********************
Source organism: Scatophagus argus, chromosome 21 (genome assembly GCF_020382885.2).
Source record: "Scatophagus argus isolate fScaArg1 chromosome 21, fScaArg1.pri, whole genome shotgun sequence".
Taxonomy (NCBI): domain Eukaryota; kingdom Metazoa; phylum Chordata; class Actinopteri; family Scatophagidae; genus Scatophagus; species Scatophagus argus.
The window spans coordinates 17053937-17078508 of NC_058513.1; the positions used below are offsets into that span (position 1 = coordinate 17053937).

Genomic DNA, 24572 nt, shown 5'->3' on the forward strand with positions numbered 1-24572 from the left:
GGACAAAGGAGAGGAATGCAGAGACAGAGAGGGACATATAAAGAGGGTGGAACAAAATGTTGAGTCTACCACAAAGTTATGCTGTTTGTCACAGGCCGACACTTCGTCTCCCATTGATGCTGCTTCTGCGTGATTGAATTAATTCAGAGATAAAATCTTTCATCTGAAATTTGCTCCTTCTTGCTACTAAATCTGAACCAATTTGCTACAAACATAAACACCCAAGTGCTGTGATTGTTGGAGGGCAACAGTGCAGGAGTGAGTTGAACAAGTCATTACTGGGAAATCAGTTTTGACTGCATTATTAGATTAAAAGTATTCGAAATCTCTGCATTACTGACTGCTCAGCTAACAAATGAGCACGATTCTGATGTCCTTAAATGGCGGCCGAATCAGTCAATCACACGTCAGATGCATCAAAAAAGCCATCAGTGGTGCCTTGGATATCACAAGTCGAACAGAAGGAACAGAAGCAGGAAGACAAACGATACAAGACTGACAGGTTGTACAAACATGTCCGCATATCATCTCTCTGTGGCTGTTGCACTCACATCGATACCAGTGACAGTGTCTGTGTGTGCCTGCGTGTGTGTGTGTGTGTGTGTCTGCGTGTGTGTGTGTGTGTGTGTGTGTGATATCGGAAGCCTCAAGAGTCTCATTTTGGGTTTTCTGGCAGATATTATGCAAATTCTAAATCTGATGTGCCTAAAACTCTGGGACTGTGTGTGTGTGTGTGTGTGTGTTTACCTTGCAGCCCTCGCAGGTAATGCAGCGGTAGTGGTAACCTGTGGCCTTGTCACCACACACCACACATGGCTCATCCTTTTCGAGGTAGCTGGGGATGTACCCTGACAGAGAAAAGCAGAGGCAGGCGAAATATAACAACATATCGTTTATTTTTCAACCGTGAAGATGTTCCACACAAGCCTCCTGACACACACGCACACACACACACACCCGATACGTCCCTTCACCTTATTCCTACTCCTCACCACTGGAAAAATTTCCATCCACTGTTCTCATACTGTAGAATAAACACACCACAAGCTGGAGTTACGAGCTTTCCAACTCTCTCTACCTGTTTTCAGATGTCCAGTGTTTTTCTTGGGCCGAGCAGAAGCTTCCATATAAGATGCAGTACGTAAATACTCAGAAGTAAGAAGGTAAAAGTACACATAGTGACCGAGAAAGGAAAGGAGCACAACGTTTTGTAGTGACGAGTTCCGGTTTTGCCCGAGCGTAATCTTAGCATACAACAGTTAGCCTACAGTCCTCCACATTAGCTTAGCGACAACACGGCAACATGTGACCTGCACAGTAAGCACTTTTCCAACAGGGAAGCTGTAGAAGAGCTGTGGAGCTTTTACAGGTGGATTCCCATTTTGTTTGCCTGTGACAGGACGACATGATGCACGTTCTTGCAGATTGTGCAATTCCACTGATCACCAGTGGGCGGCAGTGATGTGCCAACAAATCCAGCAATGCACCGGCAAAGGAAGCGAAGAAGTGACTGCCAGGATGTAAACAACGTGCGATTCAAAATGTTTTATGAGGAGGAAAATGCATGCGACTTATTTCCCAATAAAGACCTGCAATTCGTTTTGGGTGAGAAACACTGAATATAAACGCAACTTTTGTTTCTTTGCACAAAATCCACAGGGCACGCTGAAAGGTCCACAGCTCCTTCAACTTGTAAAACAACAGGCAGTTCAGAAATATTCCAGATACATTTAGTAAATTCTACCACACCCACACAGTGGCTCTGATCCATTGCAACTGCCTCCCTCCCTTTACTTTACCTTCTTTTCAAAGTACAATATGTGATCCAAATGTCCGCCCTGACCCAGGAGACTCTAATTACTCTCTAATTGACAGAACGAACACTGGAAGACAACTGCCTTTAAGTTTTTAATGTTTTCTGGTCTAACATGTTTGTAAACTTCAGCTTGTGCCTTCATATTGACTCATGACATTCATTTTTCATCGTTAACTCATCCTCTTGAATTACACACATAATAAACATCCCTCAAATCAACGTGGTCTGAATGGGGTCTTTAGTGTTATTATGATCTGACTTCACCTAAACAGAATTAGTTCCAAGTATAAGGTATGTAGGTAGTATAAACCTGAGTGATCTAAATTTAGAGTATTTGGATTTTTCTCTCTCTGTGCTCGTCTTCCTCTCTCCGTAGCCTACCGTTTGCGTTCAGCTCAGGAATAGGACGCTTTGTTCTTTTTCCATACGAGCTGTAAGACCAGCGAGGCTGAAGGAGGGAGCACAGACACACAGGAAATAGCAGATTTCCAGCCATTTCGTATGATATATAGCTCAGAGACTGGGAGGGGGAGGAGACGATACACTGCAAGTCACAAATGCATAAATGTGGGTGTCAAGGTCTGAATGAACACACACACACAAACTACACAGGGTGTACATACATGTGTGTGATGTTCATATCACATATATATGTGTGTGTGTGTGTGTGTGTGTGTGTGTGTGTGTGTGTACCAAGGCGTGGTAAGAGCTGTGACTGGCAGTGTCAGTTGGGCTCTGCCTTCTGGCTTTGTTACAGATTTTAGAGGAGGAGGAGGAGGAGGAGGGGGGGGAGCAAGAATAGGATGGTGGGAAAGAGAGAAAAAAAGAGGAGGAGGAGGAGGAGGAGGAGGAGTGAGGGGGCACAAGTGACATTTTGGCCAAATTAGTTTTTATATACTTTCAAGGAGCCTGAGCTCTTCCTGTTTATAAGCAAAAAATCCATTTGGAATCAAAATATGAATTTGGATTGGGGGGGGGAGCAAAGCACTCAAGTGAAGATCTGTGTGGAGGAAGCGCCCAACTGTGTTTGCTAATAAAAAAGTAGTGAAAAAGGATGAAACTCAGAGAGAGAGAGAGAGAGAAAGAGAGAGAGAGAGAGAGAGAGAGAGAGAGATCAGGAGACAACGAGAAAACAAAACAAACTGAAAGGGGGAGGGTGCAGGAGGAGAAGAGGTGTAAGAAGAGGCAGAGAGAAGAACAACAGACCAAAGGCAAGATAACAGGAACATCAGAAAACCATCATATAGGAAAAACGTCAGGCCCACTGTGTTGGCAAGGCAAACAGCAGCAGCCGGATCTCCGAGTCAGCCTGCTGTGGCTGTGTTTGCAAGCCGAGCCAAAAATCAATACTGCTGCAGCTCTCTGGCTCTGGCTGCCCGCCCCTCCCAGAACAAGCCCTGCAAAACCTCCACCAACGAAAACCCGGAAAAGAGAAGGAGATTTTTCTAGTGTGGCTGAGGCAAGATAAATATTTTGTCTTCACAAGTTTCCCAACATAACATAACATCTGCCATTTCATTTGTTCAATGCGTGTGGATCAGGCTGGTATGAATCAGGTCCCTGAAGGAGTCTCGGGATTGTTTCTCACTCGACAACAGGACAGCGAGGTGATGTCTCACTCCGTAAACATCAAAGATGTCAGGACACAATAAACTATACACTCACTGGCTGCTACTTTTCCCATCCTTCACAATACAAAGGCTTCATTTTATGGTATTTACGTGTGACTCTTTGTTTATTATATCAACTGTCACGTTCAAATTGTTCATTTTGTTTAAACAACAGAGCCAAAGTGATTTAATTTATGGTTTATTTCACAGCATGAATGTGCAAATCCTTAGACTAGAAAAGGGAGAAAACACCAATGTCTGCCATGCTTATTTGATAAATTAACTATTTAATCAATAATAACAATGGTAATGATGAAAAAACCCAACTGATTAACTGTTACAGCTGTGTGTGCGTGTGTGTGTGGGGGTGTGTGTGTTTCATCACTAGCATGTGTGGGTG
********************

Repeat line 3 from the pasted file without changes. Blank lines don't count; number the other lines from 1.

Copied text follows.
Taxonomy (NCBI): domain Eukaryota; kingdom Metazoa; phylum Chordata; class Actinopteri; family Scatophagidae; genus Scatophagus; species Scatophagus argus.